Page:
ADHD is a very common neurodevelopmental disorder and begins primarily in childhood. Though hyperactivity, forgetfulness, or fidgety behaviors are common in most all children at one point or another, those same symptoms do not lessen or cease with age in children who have ADHD. Genetics have been proven in multiple studies to play a significant role in whether or not a child develops ADHD, but other risk factors, such as alcohol or tobacco use during pregnancy and exposure to certain environmental toxins, have been shown to play important roles as well. When not recognized, taken seriously, or treated properly in early adolescence, attention deficit hyperactivity disorder can result in compulsive, disorganized behaviors that can lead to recklessness and risk-taking tendencies—including those involving alcohol and drugs.
Studies have shown that the DRD4 and DRD5 genes—two of the dopamine genes—are the ones most closely linked to ADHD, and that the disorder could be a matter of the dopaminergic neurotransmission system in the brain malfunctioning, or more simply, not releasing appropriate amounts of this “feel-good” hormone when appropriate. Not only have connections been made between low dopamine activity and addiction, but there have also been studies pointing to the presence of a particular dopamine receptor being the cause of pleasure-seeking and risk-taking behaviors. This is particularly relevant because many prescription drugs that treat ADHD, such as Ritalin and Adderall, raise levels of dopamine in the brain. While these drugs provide calming relief from the disorder, the atypically high levels of dopamine released—normal levels for those without ADHD—can become literally intoxicating. The desire to replicate that feeling more intensely, for some, can lead to substance abuse.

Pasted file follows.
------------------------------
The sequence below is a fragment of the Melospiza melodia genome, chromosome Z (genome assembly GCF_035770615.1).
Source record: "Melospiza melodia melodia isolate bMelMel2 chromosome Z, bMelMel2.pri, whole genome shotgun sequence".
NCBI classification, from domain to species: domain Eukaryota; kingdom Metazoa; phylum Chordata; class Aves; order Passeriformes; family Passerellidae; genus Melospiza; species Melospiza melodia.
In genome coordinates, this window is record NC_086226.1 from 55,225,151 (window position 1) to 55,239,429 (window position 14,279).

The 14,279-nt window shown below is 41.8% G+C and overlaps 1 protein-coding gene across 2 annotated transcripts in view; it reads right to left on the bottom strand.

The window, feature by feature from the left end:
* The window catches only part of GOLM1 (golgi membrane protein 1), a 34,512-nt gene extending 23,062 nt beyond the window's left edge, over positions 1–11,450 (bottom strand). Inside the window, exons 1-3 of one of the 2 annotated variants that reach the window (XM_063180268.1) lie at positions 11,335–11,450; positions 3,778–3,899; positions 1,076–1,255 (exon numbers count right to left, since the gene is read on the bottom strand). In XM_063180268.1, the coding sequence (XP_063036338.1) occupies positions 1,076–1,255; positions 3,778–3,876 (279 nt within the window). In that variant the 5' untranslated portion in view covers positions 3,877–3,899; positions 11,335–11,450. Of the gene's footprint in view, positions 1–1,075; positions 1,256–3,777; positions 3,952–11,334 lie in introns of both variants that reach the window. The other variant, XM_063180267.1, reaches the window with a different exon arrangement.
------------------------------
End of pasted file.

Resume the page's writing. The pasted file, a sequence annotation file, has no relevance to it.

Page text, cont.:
What Drugs and Substances Have the Greatest Effect on Those with ADHD?
As it has been shown that ADHD is closely connected with low levels of dopamine and their genes, substances such as alcohol and many drugs significantly alter those levels and can make the user feel either euphoric or sedated. Both of these states can feel pleasurable, depending on the specific genetic makeup of the individual and the type of attention deficit hyperactivity disorder he or she has. The only problem is when the substance wears off, the user goes back to his or her abnormal levels—thus starting the cycle all over again.
- Prescription pills such as Ritalin or Adderall—drugs that raise those levels significantly—can become highly addictive for this very reason, and they are often prescribed to those who struggle with ADHD.
- Methamphetamines severely damage dopamine receptors after prolonged usage, making the user numb in everyday life and left craving another extreme state of euphoria. Meth’s stimulant effects can also cause permanent cognitive damage, psychotic behavior, severe anxiety and aggression, and even death.